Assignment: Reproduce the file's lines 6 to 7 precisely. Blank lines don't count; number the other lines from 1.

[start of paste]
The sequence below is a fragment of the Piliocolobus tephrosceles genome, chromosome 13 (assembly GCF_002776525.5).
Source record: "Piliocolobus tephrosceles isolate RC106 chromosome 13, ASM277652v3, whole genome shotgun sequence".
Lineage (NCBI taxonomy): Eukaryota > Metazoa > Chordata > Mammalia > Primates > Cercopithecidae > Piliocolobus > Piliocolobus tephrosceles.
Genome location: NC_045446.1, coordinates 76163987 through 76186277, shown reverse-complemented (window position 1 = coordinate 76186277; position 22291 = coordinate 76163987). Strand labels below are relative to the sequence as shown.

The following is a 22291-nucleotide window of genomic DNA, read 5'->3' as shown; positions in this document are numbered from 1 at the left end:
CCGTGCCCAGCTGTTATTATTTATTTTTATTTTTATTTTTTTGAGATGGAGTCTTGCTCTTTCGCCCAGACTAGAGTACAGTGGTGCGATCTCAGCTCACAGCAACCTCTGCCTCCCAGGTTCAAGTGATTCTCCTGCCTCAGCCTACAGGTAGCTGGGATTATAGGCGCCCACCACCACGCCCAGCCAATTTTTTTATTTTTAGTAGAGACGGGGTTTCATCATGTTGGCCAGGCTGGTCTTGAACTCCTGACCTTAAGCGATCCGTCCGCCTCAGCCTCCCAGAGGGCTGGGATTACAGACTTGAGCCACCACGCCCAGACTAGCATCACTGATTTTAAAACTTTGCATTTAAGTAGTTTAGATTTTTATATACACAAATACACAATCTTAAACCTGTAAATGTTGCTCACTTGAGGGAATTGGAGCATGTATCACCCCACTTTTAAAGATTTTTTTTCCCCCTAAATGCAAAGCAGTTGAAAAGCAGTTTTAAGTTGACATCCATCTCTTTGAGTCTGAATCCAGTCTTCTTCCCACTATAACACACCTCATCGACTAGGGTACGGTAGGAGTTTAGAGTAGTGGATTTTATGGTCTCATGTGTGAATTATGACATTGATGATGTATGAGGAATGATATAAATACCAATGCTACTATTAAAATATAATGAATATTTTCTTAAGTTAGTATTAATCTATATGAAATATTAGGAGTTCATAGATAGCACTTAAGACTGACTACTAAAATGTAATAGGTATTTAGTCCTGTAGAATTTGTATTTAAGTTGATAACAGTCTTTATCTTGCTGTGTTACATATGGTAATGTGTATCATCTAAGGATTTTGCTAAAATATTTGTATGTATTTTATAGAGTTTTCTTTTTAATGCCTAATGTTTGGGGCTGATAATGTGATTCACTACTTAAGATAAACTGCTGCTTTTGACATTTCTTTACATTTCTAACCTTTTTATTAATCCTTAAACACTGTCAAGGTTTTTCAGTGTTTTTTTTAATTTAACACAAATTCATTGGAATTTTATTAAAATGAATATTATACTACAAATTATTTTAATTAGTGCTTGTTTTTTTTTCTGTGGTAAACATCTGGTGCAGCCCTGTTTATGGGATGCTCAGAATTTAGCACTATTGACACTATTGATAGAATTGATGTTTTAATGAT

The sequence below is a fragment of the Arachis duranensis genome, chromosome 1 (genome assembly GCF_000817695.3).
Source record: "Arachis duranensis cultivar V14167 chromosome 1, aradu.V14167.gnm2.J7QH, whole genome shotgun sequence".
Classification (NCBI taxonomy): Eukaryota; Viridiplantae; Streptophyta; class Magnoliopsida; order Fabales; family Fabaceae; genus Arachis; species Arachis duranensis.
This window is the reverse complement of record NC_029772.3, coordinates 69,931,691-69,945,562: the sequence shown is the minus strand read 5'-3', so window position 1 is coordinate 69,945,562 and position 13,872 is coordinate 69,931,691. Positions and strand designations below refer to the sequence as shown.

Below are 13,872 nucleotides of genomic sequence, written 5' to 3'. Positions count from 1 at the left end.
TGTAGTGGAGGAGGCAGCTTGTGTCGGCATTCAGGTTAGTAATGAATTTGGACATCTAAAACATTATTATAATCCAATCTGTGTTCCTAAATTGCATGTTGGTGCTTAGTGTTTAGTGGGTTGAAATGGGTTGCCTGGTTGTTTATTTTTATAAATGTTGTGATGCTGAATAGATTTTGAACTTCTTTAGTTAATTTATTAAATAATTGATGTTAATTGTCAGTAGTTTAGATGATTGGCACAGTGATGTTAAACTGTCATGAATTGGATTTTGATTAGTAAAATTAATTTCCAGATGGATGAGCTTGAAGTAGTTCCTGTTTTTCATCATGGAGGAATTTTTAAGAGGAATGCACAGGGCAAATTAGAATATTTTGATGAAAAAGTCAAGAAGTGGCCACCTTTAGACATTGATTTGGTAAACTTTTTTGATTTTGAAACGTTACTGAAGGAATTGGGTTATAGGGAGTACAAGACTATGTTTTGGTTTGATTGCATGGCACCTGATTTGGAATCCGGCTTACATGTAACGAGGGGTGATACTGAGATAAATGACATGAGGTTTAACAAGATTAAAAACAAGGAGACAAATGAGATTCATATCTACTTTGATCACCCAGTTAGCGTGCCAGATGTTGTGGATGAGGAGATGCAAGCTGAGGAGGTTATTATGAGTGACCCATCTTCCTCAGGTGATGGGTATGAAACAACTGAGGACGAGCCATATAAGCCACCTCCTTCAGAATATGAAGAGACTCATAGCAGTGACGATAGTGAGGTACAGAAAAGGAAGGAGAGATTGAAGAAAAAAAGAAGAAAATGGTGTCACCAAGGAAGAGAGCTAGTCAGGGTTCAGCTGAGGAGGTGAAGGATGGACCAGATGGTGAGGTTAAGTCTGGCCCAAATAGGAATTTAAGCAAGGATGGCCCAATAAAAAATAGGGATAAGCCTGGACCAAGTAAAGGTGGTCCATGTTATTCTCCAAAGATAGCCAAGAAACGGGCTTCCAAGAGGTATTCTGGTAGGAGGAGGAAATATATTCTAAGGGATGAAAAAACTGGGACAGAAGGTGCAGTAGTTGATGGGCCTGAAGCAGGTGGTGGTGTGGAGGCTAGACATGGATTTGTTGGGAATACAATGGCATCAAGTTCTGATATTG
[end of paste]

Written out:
CCGTGCCCAGCTGTTATTATTTATTTTTATTTTTATTTTTTTGAGATGGAGTCTTGCTCTTTCGCCCAGACTAGAGTACAGTGGTGCGATCTCAGCTCACAGCAACCTCTGCCTCCCAGGTTCAAGTGATTCTCCTGCCTCAGCCTACAGGTAGCTGGGATTATAGGCGCCCACCACCACGCCCAGCCAATTTTTTTATTTTTAGTAGAGACGGGGTTTCATCATGTTGGCCAGGCTGGTCTTGAACTCCTGACCTTAAGCGATCCGTCCGCCTCAGCCTCCCAGAGGGCTGGGATTACAGACTTGAGCCACCACGCCCAGACTAGCATCACTGATTTTAAAACTTTGCATTTAAGTAGTTTAGATTTTTATATACACAAATACACAATCTTAAACCTGTAAATGTTGCTCACTTGAGGGAATTGGAGCATGTATCACCCCACTTTTAAAGATTTTTTTTCCCCCTAAATGCAAAGCAGTTGAAAAGCAGTTTTAAGTTGACATCCATCTCTTTGAGTCTGAATCCAGTCTTCTTCCCACTATAACACACCTCATCGACTAGGGTACGGTAGGAGTTTAGAGTAGTGGATTTTATGGTCTCATGTGTGAATTATGACATTGATGATGTATGAGGAATGATATAAATACCAATGCTACTATTAAAATATAATGAATATTTTCTTAAGTTAGTATTAATCTATATGAAATATTAGGAGTTCATAGATAGCACTTAAGACTGACTACTAAAATGTAATAGGTATTTAGTCCTGTAGAATTTGTATTTAAGTTGATAACAGTCTTTATCTTGCTGTGTTACATATGGTAATGTGTATCATCTAAGGATTTTGCTAAAATATTTGTATGTATTTTATAGAGTTTTCTTTTTAATGCCTAATGTTTGGGGCTGATAATGTGATTCACTACTTAAGATAAACTGCTGCTTTTGACATTTCTTTACATTTCTAACCTTTTTATTAATCCTTAAACACTGTCAAGGTTTTTCAGTGTTTTTTTTAATTTAACACAAATTCATTGGAATTTTATTAAAATGAATATTATACTACAAATTATTTTAATTAGTGCTTGTTTTTTTTTCTGTGGTAAACATCTGGTGCAGCCCTGTTTATGGGATGCTCAGAATTTAGCACTATTGACACTATTGATAGAATTGATGTTTTAATGAT

The sequence below is a fragment of the Arachis duranensis genome, chromosome 1 (genome assembly GCF_000817695.3).